By Wilson Alexander | Contributor
The events of the last twelve months (Brexit, the election of Donald Trump and the escalating tensions in North Korea, to name a few) have brought uncertainty to the global political landscape, unknown since perhaps the end of the Cold War. The current world order, built on international collaboration, has been shaken and could be further disrupted by the French presidential election this Sunday.
Sunday's vote is the second in a two part election process. In France, the first election is open to all candidates, with the top two advancing to the final runoff. According to the BBC, the "liberal centrist" -- a political moderate in favor of more European integration -- Emmanuel Macron won the first round on April 23 with 24 percent while the "nationalist" -- favoring putting France's interests above those of the European community -- Marine Le Pen took home 21 percent.
Both Macron and Marine Le Pen represent parties that traditionally held little power in the French government. The National Front, led by Marine Le Pen, was directed by her father, Jean-Marie Le Pen from 1972-2011, according to Encyclopedia Britannica. Emmanuel Macron's En Marche! ("On the Move!") party was founded in 2016, as reported by the BBC.
Marine Le Pen is known for her opposition to the European Union (EU), her desire to limit immigration and her France-first rhetoric, and overall political outlook vaguely reminiscent of Donald Trump.
On the other hand, Emmanuel Macron is considered more moderate, aiming to strengthen the European Union at a time when many from the far right (such as his opponent, Le Pen) are denouncing it.
The key issues in the French election include the economy, national security and the country's place in the European Union. The French economy has a 10 percent unemployment rate, 25 percent for those under 25 According to BBC, Marine Le Pen has stated she wants to strengthen it by reducing the country's commitment to the European Union and implementing policies that are more French-centric, even to the point of abandoning the Euro.
Macron has taken the opposite stance, wanting to continue using the Euro and reduce government spending and jobs, according to Spain's El País and the BBC. Voters seem to favor his stance, with three out of four opposed to discontinuing use of the Euro said the Spainish newspaper El País.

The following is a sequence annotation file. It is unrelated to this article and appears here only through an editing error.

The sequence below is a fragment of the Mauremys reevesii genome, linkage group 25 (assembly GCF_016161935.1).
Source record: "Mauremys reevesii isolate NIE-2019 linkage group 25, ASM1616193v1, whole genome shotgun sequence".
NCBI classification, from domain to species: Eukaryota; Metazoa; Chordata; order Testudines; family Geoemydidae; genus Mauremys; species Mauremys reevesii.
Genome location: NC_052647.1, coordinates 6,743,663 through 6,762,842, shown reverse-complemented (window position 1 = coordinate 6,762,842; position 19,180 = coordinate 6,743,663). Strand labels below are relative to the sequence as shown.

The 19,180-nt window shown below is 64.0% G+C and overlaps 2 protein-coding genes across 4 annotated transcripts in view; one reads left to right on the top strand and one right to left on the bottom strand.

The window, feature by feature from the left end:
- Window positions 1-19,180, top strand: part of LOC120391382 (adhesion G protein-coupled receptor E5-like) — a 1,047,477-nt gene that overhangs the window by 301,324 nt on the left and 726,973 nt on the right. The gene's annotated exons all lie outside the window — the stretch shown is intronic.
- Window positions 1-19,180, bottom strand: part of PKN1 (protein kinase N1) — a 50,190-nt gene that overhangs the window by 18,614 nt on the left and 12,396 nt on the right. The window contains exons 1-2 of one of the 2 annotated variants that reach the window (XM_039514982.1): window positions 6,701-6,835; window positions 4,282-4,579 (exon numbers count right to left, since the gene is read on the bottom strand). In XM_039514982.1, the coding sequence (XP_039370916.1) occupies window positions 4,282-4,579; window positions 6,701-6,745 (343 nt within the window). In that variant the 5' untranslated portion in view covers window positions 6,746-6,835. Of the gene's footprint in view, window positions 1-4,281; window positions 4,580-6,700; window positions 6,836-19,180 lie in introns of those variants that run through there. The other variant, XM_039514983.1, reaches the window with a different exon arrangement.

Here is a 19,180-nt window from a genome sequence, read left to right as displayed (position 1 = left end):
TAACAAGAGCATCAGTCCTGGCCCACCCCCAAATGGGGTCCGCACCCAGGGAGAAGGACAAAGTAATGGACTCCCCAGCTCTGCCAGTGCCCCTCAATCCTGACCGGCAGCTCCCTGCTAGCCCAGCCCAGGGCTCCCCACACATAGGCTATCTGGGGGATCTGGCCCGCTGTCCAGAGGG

France-maybe more than any other European country-has suffered from the upsurge of terrorist attacks during the last several years, which have taken over 230 lives since the beginning of 2015, according to BBC.
Le Pen has taken a hard stance on national security and immigration, threatening deportations for those on intelligence watch lists and restricting immigration to 10,000 persons per year, as reported by CNN and BBC. She also has called for withdrawing from NATO, increasing defense spending and collaborating with Russia to defeat ISIS, according to the Financial Times.
Macron is more open to permitting refugees and asylum seekers to enter France and has voiced support for German Chancellor Angela Merkel's pro-refugee policies. Similar to his opponent, he wants to increase defense spending but favors collaborating with the United States to tackle ISIS.
Despite their radically different agendas, isolationist Le Pen and centrist Macron both need the cooperation of the legislature to enact their agendas. According to the BBC, the legislative elections are in June, and it is unlikely that the party of either presidential candidate will be able to garner a majority in the legislature, necessitating cooperation and compromise with other parties.
In addition to its implications for the French people, the election on May 7 holds implications for the entire world. France is one of the most powerful countries in the European Union, and were it to leave that organization, the EU's power and importance would be significantly diminished, causing political and economic ripple effects that would be felt all over the globe.
This Sunday, French citizens have a choice, not only between two candidates, but also between two vastly different perspectives of the world and their country's place in it. Will France follow the United Kingdom into the uncharted waters of independence from the EU or continue down the road of European integration they have walked for the last few decades? Only the French people know for sure.